Urban-influenced NPF events classified into cluster 1 share some similar features with the NPF observed in BB-influenced air masses. The locations of these urban-influenced NPF events are shown in Fig. S7. Measurements on 13 September 2019 show elevated and N3–10 nm during the level flight at ∼ 5.8 km near Manila. In addition, on 8 September 2019, extremely high values up to 40 and N3–10 nm above 4000 cm−3 were observed at altitudes of ∼ 6.3 km over the West Pacific about 50 km away from the coastline. These events together represent over 70 % of cluster 1, and the general features include low CS, high UV irradiance, and high RH, similar to BB-influenced NPF events.
Figure 6 shows the key variables during a representative urban-influenced NPF event in cluster 1, which was observed at 6.5 km over the ocean east of Luzon during RF7 on 8 September 2019. The ratio drastically increases around 10:40 LT near convective clouds (based on the video from the forward-looking camera). At the same time, both the CS and concentration of non-volatile particles (nonvolatile N>10 nm) decrease while RH and CH4 concentration become elevated, indicating the uplift of humid and urban-influenced air from lower altitudes and efficient removal of pre-existing particles. The concurrence of drastically increased and elevated CH4 suggests urban emissions contribute to the production of nucleation species and NPF. Here CH4 is used as a surrogate for urban emitted precursors, which typically include SO2, gaseous sulfuric acid, and organic species (Zhang et al., 2012). A similar positive correlation between and CH4 concentration is also evident during the leveled box flight segment of RF8, which took place close to Manila (not shown). Compared to most other NPF events, these events were observed closer to urban areas over the land and therefore are more likely influenced by fresh urban emissions. The contribution of urban emitted precursors to the NPF is also supported by statistical comparisons of CH4 concentration, UV irradiance, and RH between such NPF events and non-NPF periods at the same altitude (5.5–6.5 km) and time of day as a function of CS (Fig. S8 and Sect. S3). When CS is below 0.0015 s−1, urban-influenced NPF has a similar level of UV irradiance but higher CH4 concentration and RH compared to the non-NPF periods, suggesting that precursors freshly emitted from urban areas, including SO2, gaseous sulfuric acid, and VOCs, likely contribute to the production of nucleation species and NPF.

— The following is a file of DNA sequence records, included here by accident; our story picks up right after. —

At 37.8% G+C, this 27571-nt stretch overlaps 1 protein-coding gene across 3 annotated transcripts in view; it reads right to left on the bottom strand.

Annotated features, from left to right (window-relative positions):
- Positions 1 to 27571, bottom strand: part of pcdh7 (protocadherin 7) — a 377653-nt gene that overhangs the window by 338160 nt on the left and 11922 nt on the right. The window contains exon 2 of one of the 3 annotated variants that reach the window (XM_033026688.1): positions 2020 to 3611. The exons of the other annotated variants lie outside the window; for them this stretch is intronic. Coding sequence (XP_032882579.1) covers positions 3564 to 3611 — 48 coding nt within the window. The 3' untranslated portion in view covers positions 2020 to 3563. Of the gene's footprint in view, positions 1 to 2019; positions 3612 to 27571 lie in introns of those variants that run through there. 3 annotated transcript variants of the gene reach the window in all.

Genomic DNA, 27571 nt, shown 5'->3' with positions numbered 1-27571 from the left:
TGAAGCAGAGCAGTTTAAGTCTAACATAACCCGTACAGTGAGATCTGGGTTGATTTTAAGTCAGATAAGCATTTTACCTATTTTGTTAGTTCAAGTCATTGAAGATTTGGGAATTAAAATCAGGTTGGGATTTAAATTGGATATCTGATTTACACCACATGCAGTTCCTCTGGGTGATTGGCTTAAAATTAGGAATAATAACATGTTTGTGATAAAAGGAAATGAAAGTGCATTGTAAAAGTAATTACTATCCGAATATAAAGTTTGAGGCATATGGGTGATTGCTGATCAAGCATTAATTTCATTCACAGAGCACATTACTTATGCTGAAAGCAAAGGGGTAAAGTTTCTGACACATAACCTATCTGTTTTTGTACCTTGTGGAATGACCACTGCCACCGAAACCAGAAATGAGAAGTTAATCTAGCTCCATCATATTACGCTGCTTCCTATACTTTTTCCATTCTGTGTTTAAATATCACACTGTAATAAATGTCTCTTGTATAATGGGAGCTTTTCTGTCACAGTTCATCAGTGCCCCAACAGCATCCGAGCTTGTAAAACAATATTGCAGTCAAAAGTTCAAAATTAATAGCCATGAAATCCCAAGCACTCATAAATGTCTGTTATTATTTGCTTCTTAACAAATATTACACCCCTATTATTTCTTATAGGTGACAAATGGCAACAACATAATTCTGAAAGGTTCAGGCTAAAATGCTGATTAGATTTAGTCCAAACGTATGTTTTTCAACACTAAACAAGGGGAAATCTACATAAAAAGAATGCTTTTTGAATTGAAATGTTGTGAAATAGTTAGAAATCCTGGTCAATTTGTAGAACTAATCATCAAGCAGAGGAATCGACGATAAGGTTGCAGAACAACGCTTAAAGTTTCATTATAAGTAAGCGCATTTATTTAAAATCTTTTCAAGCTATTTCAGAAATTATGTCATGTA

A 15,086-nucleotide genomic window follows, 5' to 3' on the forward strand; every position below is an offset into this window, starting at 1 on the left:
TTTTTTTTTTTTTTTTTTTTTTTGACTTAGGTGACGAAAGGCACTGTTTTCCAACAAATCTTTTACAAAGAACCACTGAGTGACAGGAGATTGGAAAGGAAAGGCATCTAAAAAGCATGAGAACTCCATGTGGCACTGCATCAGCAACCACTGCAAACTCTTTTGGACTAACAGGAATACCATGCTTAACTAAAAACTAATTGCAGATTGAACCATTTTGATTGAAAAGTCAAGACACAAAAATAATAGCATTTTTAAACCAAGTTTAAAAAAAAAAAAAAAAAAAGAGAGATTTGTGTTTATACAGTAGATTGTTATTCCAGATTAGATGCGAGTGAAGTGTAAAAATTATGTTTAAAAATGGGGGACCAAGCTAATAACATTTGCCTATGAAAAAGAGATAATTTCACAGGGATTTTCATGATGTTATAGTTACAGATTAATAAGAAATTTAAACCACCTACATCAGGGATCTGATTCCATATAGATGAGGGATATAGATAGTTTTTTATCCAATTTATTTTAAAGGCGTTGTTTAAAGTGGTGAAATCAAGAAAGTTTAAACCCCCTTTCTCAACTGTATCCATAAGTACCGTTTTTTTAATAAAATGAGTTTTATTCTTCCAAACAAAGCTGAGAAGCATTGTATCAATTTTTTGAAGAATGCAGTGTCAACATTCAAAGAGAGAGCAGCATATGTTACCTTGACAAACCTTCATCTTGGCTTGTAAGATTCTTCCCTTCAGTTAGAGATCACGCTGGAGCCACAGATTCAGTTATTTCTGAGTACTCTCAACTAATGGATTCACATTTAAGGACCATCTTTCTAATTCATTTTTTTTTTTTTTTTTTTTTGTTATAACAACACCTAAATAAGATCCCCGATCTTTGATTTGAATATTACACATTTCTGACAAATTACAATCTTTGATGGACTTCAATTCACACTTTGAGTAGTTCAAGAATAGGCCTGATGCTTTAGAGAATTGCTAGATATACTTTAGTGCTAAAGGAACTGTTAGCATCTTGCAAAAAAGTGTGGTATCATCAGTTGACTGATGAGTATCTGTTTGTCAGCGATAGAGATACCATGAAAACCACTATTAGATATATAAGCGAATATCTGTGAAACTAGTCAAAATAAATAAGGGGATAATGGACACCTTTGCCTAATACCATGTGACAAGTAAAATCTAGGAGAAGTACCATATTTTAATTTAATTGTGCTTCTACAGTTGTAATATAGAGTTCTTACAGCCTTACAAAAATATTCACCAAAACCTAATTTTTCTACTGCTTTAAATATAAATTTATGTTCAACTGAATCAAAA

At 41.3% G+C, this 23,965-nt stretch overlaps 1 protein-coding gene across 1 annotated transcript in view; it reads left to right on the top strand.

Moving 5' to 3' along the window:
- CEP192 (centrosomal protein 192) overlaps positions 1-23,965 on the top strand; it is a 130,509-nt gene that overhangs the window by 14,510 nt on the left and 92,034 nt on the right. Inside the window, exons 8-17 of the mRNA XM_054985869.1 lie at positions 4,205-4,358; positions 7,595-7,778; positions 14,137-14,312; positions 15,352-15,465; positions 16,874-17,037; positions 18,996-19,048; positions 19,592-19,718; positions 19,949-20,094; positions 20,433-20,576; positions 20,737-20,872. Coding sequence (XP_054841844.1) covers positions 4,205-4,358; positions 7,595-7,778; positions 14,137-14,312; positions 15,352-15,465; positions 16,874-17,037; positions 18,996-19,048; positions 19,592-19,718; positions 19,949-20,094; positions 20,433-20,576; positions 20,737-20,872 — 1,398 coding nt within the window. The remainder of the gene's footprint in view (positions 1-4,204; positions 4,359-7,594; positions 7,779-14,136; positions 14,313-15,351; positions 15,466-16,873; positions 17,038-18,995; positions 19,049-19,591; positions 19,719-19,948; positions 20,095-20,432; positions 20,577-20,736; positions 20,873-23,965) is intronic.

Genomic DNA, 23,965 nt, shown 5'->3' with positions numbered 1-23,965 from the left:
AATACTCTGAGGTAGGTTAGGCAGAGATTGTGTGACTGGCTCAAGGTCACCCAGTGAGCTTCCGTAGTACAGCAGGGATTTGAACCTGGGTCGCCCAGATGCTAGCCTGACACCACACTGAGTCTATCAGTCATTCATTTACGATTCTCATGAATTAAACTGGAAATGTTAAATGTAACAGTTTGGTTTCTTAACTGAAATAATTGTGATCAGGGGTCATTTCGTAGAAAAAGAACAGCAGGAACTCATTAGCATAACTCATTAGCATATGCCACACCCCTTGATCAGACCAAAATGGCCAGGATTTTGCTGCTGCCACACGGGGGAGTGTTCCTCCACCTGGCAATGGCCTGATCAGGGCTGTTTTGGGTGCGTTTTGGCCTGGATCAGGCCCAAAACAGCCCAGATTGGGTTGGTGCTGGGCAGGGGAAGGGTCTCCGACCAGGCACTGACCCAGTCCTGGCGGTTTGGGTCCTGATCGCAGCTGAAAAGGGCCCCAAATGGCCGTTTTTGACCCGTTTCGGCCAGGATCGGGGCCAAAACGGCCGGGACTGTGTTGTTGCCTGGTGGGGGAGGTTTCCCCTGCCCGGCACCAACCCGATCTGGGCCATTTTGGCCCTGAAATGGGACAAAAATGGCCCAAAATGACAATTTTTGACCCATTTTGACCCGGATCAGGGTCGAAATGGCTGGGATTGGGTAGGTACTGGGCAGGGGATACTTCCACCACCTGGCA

4.3.2 NPF influenced by aged urban plumes
Part of cluster 3 and cluster 4 represent urban-influenced NPF observed at higher altitudes (∼ 7–8.1 km) than urban-influenced NPF observed at 5.5–6.5 km (i.e., cluster 1). In addition to the difference in altitude, these NPF events took place over the open ocean, and some of them exhibit relatively high CS (e.g., cluster 3, Fig. 3c). Figure 7 shows representative examples of such NPF events, which were observed at an altitude of 7.1 km during RF10 over the West Pacific, 600 km away from the coast. During the NPF events, and N3–10 nm reach 3 and 2000 cm−3, respectively. The elevated and N3–10 nm coincide with elevated RH and reduced CS, and both and RH are anti-correlated with CH4 concentration during the period (11:25–11:32 LT), indicating particle formation in cloud outflow regions with reduced CH4 concentration. Simulated back-trajectories suggest the air masses with elevated CH4 level (i.e., around 1.9 ppm) at ∼ 7.1 km were influenced by aged urban plume transported from East Asia. The anti-correlations between RH and CH4 indicate that humid background air (i.e., with low CH4 concentration) was lifted by convective clouds and mixed into the aged urban plume. We expect the reactive precursors in the aged urban plume are mostly consumed during the long-range transport, while CH4 concentration and CS remain relatively high due to longer lifetimes in the FT. As a result, NPF only occurs when the aged plume is mixed with sufficient air detrained from convective clouds, which is expected to have reduced CS and elevated concentration of reactive gases such as DMS. Therefore, the aged urban plume tends to suppress NPF instead of promoting it as in the air masses influenced by fresh urban emissions, shown in Sect. 4.3.1.